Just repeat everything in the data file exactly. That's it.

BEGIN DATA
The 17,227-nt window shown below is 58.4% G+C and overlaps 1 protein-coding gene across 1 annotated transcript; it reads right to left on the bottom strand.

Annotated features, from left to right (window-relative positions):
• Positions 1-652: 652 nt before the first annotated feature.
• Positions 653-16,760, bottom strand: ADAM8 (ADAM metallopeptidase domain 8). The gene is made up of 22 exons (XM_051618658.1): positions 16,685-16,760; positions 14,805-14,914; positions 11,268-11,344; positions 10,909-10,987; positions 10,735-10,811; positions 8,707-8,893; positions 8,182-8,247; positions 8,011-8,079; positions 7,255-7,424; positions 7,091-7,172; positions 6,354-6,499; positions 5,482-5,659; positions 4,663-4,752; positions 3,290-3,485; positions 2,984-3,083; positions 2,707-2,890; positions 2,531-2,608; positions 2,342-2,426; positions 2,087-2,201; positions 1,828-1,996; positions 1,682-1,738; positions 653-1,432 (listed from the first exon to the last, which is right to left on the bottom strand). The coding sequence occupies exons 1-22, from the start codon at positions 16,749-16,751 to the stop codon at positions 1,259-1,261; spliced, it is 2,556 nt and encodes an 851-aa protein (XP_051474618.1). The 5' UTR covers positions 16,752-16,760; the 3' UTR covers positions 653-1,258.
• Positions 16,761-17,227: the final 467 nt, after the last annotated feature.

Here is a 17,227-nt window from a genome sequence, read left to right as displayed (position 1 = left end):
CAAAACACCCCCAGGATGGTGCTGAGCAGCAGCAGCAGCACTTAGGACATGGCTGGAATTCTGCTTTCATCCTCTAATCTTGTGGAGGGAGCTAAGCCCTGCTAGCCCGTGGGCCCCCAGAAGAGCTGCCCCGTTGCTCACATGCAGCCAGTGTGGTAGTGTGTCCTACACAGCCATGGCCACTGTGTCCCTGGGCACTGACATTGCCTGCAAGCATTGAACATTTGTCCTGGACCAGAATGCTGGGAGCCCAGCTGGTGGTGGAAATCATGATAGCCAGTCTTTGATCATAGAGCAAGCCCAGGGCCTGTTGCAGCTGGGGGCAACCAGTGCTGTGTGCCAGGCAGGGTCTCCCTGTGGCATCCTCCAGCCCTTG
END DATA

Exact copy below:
The 17,227-nt window shown below is 58.4% G+C and overlaps 1 protein-coding gene across 1 annotated transcript; it reads right to left on the bottom strand.

Annotated features, from left to right (window-relative positions):
• Positions 1-652: 652 nt before the first annotated feature.
• Positions 653-16,760, bottom strand: ADAM8 (ADAM metallopeptidase domain 8). The gene is made up of 22 exons (XM_051618658.1): positions 16,685-16,760; positions 14,805-14,914; positions 11,268-11,344; positions 10,909-10,987; positions 10,735-10,811; positions 8,707-8,893; positions 8,182-8,247; positions 8,011-8,079; positions 7,255-7,424; positions 7,091-7,172; positions 6,354-6,499; positions 5,482-5,659; positions 4,663-4,752; positions 3,290-3,485; positions 2,984-3,083; positions 2,707-2,890; positions 2,531-2,608; positions 2,342-2,426; positions 2,087-2,201; positions 1,828-1,996; positions 1,682-1,738; positions 653-1,432 (listed from the first exon to the last, which is right to left on the bottom strand). The coding sequence occupies exons 1-22, from the start codon at positions 16,749-16,751 to the stop codon at positions 1,259-1,261; spliced, it is 2,556 nt and encodes an 851-aa protein (XP_051474618.1). The 5' UTR covers positions 16,752-16,760; the 3' UTR covers positions 653-1,258.
• Positions 16,761-17,227: the final 467 nt, after the last annotated feature.

Here is a 17,227-nt window from a genome sequence, read left to right as displayed (position 1 = left end):
CAAAACACCCCCAGGATGGTGCTGAGCAGCAGCAGCAGCACTTAGGACATGGCTGGAATTCTGCTTTCATCCTCTAATCTTGTGGAGGGAGCTAAGCCCTGCTAGCCCGTGGGCCCCCAGAAGAGCTGCCCCGTTGCTCACATGCAGCCAGTGTGGTAGTGTGTCCTACACAGCCATGGCCACTGTGTCCCTGGGCACTGACATTGCCTGCAAGCATTGAACATTTGTCCTGGACCAGAATGCTGGGAGCCCAGCTGGTGGTGGAAATCATGATAGCCAGTCTTTGATCATAGAGCAAGCCCAGGGCCTGTTGCAGCTGGGGGCAACCAGTGCTGTGTGCCAGGCAGGGTCTCCCTGTGGCATCCTCCAGCCCTTG